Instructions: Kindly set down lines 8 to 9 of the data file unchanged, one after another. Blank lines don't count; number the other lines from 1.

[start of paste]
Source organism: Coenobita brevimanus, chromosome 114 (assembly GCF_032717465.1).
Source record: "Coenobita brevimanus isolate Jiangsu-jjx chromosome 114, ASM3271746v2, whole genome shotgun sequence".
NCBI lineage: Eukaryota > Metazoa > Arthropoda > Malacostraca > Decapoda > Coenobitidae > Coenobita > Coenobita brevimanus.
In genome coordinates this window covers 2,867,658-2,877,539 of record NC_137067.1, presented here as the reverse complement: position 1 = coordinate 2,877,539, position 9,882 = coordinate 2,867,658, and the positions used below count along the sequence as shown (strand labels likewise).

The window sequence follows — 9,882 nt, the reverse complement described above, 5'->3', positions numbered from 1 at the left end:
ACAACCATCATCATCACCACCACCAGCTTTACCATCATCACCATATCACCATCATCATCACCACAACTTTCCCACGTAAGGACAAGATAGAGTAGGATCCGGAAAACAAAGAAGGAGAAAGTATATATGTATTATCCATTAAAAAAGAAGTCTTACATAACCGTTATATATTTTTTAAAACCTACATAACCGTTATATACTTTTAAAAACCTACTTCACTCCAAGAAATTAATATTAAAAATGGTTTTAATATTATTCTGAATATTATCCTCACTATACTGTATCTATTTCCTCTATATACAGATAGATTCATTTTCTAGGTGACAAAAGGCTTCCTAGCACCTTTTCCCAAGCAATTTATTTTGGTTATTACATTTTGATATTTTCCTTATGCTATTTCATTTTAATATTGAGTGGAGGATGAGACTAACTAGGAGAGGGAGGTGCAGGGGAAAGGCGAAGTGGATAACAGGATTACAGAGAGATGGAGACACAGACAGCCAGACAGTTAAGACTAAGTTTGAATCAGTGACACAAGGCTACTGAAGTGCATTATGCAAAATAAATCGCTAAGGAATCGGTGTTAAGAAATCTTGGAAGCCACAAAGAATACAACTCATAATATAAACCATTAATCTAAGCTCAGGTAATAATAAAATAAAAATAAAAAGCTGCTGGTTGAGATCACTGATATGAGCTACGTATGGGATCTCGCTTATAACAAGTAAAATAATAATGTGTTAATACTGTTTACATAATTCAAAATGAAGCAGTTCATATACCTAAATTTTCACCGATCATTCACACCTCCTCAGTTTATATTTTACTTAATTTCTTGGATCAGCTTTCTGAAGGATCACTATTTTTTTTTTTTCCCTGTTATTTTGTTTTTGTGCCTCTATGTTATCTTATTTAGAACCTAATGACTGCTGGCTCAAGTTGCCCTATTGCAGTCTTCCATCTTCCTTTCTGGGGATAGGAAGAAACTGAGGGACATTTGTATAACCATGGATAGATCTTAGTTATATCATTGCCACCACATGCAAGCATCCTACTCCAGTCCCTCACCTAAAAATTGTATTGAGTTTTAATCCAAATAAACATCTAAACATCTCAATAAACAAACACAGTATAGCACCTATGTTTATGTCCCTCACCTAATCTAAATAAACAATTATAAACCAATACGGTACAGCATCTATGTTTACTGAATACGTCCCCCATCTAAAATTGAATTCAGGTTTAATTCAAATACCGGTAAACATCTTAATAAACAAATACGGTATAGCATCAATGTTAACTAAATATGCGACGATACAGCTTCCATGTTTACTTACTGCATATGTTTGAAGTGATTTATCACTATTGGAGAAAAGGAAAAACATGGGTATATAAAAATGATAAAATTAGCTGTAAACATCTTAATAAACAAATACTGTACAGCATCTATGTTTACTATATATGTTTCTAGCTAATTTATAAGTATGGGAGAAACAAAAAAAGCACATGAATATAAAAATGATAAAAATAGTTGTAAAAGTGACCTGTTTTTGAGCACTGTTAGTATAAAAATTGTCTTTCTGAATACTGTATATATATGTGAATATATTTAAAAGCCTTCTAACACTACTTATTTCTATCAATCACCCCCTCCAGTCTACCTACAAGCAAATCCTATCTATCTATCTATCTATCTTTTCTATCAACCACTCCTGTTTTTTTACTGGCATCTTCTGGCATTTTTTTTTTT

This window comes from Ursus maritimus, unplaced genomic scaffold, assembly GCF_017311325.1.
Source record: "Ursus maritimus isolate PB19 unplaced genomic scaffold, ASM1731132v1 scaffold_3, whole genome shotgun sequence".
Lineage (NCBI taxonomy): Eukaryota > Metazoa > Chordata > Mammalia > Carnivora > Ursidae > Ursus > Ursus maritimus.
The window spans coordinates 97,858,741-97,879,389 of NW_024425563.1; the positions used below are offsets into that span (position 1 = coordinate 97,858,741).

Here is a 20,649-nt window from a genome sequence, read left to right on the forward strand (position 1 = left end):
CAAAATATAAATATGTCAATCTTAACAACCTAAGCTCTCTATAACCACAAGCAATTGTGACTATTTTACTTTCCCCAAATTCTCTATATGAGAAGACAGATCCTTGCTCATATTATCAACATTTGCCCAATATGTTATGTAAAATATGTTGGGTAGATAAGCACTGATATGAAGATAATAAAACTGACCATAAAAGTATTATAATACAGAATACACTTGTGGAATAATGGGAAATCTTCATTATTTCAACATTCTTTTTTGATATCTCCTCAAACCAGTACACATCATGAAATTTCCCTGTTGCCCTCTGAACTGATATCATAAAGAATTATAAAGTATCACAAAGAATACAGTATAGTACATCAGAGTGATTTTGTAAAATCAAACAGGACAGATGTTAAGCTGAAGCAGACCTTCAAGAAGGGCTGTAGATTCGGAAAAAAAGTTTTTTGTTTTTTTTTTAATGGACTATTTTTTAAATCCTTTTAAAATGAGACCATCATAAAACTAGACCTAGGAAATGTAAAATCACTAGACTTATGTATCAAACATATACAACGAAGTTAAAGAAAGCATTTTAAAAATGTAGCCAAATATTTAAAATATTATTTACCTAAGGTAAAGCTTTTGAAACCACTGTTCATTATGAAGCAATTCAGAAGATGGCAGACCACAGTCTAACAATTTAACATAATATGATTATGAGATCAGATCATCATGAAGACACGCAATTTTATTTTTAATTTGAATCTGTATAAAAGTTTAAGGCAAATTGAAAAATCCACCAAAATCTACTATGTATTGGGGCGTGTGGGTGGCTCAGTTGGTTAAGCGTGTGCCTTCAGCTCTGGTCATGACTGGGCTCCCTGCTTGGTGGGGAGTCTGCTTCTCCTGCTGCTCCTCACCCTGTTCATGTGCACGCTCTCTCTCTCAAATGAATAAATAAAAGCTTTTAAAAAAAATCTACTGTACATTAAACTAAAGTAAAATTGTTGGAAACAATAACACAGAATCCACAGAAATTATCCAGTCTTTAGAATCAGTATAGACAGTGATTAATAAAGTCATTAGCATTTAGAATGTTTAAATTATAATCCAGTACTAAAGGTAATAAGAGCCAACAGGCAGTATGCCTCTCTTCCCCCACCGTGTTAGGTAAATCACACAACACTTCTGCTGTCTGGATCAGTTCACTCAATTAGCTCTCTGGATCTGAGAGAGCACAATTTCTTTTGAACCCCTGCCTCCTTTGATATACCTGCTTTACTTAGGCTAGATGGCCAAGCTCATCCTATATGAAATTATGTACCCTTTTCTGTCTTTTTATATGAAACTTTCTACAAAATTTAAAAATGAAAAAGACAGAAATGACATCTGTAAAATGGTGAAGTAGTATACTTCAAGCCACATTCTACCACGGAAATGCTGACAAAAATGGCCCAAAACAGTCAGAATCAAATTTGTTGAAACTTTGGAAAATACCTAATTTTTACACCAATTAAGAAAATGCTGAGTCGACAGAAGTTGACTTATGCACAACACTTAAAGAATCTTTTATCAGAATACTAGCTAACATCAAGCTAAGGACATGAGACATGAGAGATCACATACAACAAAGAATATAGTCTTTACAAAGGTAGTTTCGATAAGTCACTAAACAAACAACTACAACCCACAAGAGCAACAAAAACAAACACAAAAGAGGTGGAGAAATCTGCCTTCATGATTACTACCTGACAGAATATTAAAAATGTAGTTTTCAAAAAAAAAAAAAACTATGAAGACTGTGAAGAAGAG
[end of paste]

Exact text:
Source record: "Ursus maritimus isolate PB19 unplaced genomic scaffold, ASM1731132v1 scaffold_3, whole genome shotgun sequence".
Lineage (NCBI taxonomy): Eukaryota > Metazoa > Chordata > Mammalia > Carnivora > Ursidae > Ursus > Ursus maritimus.